Pettifor’s research was initially stimulated by the observation that children admitted to the hospital with rachitic-like bone deformities, were outside the typical age range of infants suffering from vitamin D deficiency. He found that the bone disease of these children, who were characteristically between 6 and 14 years of age, healed on a normal diet without the need to no add vitamin D. These subjects came exclusively from rural areas and in particular from the Driefontein community in the southeastern region of Mpumalanga and Swaziland. The initial work consisted of a two-pronged approach, first to investigate the biochemical and radiological changes that occurred in affected children, and then to investigate the prevalence and possible factors responsible for the development of this condition. His efforts also culminated in a primary health care facility being developed in the community. During that period, Pettifor was also involved with the Transvaal Rural Action Committee and the Legal Resources Centre in preventing the forced removal of the Driefontein community.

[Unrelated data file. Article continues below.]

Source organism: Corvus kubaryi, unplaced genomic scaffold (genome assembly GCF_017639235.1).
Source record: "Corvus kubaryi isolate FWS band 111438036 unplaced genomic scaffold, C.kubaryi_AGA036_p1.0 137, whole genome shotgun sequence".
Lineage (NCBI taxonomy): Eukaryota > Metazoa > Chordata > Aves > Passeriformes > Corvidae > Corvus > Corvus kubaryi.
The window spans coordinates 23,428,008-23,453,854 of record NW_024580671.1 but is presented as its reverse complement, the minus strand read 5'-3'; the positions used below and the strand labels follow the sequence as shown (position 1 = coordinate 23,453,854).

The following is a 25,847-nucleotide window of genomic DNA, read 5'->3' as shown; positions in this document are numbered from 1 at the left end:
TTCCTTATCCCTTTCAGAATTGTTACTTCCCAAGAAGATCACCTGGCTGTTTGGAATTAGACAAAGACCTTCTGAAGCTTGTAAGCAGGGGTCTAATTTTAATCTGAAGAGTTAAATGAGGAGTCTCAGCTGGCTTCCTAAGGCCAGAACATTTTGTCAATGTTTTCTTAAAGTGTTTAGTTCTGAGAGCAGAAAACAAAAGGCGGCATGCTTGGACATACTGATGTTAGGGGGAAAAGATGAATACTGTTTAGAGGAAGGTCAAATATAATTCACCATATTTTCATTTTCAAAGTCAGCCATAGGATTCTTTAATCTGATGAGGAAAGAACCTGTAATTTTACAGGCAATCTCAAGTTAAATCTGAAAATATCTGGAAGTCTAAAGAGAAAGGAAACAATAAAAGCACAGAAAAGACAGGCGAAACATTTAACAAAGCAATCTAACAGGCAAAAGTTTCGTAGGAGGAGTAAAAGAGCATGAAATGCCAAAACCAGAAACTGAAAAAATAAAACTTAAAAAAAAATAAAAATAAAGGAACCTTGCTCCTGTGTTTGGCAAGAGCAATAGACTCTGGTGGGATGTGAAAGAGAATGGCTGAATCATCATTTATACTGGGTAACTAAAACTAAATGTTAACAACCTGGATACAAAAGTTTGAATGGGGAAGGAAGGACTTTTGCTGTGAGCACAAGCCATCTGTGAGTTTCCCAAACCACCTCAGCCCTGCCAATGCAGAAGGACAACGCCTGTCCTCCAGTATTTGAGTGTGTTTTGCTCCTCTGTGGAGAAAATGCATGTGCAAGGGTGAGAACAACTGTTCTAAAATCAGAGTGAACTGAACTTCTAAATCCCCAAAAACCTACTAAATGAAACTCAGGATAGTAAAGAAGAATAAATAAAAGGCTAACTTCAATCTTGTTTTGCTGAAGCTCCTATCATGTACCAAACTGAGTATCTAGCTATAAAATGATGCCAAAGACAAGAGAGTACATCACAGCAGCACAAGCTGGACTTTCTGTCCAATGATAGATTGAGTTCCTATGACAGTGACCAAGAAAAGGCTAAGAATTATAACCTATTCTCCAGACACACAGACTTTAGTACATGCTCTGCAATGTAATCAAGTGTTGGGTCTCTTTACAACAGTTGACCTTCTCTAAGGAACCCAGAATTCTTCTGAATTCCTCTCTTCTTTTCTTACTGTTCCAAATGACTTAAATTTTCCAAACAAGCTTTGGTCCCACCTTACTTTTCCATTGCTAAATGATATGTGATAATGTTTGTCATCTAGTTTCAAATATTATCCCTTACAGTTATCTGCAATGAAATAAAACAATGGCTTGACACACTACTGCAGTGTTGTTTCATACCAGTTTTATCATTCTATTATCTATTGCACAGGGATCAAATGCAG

His subsequent studies of pediatric bone mass and the factors influencing it, was enhanced by the creation of the Birth to Twenty cohort in 1990. These studies were further supported by the development of appropriate techniques to measure bone mass not only accurately but also with limited radiation exposure. Pettifor was able study a Bone Health cohort through the drive and energy of Dr Shane Norris who was at that stage responsible for directing the Birth to Twenty cohort.

Pettifor has an impressive array of publications and awards. His research endeavours have covered the areas of infant and childhood nutrition, bone development and rickets. His career has resulted in some 43 chapters in books and well over 200 articles, most of which have appeared in international peer reviewed journals and several of these in high impact journals such as the New England Journal of Medicine. He has a significant “H” index of 40 and approximately 5000 citations.